The principle mechanism of RNAi is complex, but very straightforward and easy to understand. RNAi is induced by the introduction of specific exogenous dsRNA either by virus genome RNAs, injection of synthetic dsRNAs or, in plants, is mediated by Agrobacterium. RNAi is also part of the normal development and dsRNAs are produced by endogenous genes encoding miRNA precursors or other long dsRNA molecules. In either case, the dsRNAs are recognized by the enzyme dicer and cleaved into short, double-stranded fragments of ~19-25 base pair long siRNAs [1]. These siRNAs are separated into two single-stranded RNAs (ssRNAs), which are referred to as the “passenger” and the “guide” strands. The passenger strand is degraded, while the guide strand is picked up by the RNA-induced silencing complex (RISC) that has enzymatic digestion activity and contains the key components of Argonaute (AGO) and P-element induced wimpy testis (PIWI) proteins [1]. The RISC proteins perform the unwinding of the guide and passenger strands in ATP-independent manner [19, 20]; however, ATP is required to unwind and remove the cleaved mRNA strand from the RISC complex after catalysis [21]. There are effector proteins such as RDE-4 (nematodes) and R2D2 (insects) that recognize exogenous dsRNAs and stimulate dicer activity. R2D2 also has a differentiating function for siRNA strands by stably binding to 5' end of the passenger strand, thus directing the guide strand to the RISC [22]. Here, it should be noted that the 5′ end of the guide strand is involved in matching and binding the target mRNA while the 3′ end physically arranges target mRNAs into the cleavage-favorable site of the RISC complex [21]. AGO/PIWI proteins localize within the specific P-body regions in the cytoplasm, considered to be a critical site for RNAi [2325].

It is not clear as yet how the guide strand-bound active RISC complex finds mRNA targets within the cell, but it is known that this process is sequence-specific. Once the target mRNA is identified and captured though RNAi machinery, RISC cleaves the target mRNA rendering it untranslatable [1]. In most cases, the entire process is triggered by amplification of the cleavage process through synthesis of additional dsRNAs from primarily digested fragments of mRNA. Upon annealing to the mRNA target, the guide RNA may also be extended by RNA-dependent RNA polymerase (RdRP), resulting in extended “secondary” dsRNAs which in turn may lead to the formation of new siRNAs that enhance and further systematically spread the degradation of the target mRNA in cytoplasm [26, 27].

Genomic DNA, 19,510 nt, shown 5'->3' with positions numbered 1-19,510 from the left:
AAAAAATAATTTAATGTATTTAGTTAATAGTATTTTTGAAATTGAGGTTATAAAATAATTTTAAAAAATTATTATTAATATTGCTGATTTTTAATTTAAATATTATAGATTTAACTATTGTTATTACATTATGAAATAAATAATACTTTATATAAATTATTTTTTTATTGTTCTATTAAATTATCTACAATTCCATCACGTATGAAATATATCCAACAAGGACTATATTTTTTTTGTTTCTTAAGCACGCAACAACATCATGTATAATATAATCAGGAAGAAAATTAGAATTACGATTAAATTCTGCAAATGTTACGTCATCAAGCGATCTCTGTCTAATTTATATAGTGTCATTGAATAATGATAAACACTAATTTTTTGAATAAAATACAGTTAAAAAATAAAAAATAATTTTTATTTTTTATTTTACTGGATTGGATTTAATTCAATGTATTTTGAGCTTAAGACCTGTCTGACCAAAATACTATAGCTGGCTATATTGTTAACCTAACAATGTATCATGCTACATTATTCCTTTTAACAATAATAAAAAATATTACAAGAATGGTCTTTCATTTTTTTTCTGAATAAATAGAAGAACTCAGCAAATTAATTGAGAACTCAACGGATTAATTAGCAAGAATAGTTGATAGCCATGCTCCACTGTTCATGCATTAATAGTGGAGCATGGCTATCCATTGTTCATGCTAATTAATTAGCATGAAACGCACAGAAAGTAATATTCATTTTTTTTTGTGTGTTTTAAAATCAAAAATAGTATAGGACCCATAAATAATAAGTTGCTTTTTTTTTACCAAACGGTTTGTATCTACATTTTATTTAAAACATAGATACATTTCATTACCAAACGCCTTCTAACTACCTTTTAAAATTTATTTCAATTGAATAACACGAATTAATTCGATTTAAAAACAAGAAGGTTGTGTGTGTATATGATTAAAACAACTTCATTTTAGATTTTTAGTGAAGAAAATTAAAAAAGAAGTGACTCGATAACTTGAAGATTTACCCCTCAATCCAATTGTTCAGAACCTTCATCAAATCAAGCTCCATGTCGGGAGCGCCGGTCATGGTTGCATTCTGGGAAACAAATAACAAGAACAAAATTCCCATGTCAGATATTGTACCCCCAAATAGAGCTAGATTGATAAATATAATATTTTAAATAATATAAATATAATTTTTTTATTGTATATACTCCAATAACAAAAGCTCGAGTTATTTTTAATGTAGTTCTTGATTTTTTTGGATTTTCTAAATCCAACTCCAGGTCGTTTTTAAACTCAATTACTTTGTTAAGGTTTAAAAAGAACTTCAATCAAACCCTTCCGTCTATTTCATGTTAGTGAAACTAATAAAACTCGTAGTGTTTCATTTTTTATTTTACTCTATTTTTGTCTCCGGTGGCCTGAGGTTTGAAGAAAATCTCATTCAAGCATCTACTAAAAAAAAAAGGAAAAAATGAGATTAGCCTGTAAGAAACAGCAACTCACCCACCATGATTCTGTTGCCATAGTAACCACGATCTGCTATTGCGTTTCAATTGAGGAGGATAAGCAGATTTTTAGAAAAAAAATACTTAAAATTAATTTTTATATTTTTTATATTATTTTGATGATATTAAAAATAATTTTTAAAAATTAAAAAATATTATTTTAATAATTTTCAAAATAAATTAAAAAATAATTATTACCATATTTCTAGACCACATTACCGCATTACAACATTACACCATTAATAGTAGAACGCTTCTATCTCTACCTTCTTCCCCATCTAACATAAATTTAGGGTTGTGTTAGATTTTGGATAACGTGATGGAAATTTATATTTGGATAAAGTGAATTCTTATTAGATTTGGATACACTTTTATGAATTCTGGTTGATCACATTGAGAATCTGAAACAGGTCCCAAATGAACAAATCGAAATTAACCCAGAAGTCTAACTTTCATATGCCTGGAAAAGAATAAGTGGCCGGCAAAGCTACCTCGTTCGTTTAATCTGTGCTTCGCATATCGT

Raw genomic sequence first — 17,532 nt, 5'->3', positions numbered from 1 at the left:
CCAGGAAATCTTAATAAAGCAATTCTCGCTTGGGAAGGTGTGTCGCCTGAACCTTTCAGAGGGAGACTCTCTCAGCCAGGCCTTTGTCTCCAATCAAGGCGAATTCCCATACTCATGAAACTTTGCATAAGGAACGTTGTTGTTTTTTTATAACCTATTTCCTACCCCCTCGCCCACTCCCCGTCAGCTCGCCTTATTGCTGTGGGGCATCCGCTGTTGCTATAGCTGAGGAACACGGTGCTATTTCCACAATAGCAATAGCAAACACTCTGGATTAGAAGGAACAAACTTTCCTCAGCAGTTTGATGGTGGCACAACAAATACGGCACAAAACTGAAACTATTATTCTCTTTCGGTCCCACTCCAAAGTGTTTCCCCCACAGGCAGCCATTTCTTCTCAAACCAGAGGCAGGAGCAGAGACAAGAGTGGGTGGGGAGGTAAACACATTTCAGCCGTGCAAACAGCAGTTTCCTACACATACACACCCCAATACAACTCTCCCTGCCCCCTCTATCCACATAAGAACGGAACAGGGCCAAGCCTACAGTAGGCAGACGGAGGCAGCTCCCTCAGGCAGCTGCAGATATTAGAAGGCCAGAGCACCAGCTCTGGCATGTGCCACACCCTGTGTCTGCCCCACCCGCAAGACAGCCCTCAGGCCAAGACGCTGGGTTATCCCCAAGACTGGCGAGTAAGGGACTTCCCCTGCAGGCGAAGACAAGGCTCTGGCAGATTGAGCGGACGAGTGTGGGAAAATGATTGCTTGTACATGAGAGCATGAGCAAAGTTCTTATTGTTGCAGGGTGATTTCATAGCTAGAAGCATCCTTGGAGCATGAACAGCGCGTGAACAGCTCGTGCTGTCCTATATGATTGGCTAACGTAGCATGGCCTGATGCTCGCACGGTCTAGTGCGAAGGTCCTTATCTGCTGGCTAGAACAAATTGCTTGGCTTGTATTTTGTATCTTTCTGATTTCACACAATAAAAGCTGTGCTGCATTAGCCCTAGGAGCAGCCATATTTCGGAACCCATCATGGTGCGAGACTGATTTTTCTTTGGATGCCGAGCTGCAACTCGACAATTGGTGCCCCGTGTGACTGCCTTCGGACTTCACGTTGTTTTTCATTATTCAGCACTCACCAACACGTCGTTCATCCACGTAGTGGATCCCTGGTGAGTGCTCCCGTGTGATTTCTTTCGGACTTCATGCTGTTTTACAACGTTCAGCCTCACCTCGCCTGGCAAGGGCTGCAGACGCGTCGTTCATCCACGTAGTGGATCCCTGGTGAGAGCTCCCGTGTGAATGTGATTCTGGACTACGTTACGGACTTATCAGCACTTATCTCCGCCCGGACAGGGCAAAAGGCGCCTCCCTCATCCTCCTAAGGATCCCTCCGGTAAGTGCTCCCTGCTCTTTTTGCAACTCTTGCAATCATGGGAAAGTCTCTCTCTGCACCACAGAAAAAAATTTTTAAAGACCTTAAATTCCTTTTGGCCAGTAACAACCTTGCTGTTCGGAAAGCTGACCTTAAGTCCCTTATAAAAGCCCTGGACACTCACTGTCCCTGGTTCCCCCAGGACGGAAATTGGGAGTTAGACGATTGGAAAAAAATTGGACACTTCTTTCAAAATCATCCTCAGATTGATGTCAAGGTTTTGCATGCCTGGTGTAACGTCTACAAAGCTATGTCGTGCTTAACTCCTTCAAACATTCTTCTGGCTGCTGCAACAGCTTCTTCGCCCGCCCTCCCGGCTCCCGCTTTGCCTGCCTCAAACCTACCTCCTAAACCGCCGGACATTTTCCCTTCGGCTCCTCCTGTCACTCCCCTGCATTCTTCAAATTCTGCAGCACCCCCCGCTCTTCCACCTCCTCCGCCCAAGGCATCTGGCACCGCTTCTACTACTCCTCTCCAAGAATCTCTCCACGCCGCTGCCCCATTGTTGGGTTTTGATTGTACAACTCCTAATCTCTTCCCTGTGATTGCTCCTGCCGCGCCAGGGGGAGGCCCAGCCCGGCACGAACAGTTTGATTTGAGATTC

Although the pathways toward RNAi from exogenous and endogenous dsRNA converge at the RISC and use the same downstream RNAi machinery, there are also some clear differences in their processing and handling [1]. Endogenous dsRNAs cleaved by dicer (1) produce 20–25 bp fragments with a two-nucleotide overhang at the 3′end of siRNA duplex [1], while the length of exogenous dsRNAs-derived siRNAs, required for specificity, is unknown. Exogenous dsRNAs are distinctly (2) handled by the above-mentioned effector proteins, RDE-4 or R2D2 [26, 27], whereas siRNA derived from endogenous dsRNAs (i.e., miRNA precursors) are handled by double-stranded miRNA precursor-binding DGCR8 and Drosha proteins with RNAse III enzyme activity. Plants do not have Drosha homologs, instead, processing of miRNA to siRNAs is carried out by one of four dicer-like proteins. Endogenous miRNAs (3), except some plant miRNAs, typically have several mismatches to the target sequence, while siRNAs derived from exogenous dsRNAs usually are designed to have a perfect match to the target. Most importantly, (4) endogenous dsRNA-derived miRNAs are capable of mildly inhibiting the translation of hundreds of mRNAs [2830], while exogenous dsRNA-derived ones usually silence only single specific target [31]. Depending on organisms, for instance in C. elegans and D. melanogaster, (5) distinct Argonaute proteins and dicer enzymes [32, 33] process miRNAs and exogenous siRNAs. Furthermore, endogenously processed miRNAs prevalently (6) interact with miRNA response elements (MREs) located within the 3'-UTRs region of target mRNAs. Upon binding to MREs, miRNAs can decrease the gene expression of various mRNAs by either inhibiting translation (in animals) or directly causing degradation of the transcript (in plants). In contrast, exogenous dsRNA-derived siRNAs may interact with any complementary sequence region of the target mRNA, causing direct cleavage of the transcript [1]. miRNAs may actually regulate translation of target mRNAs in dual ways, as translation regulation by miRNAs oscillates between repression and activation during the cell cycle through a yet unknown mechanism [34].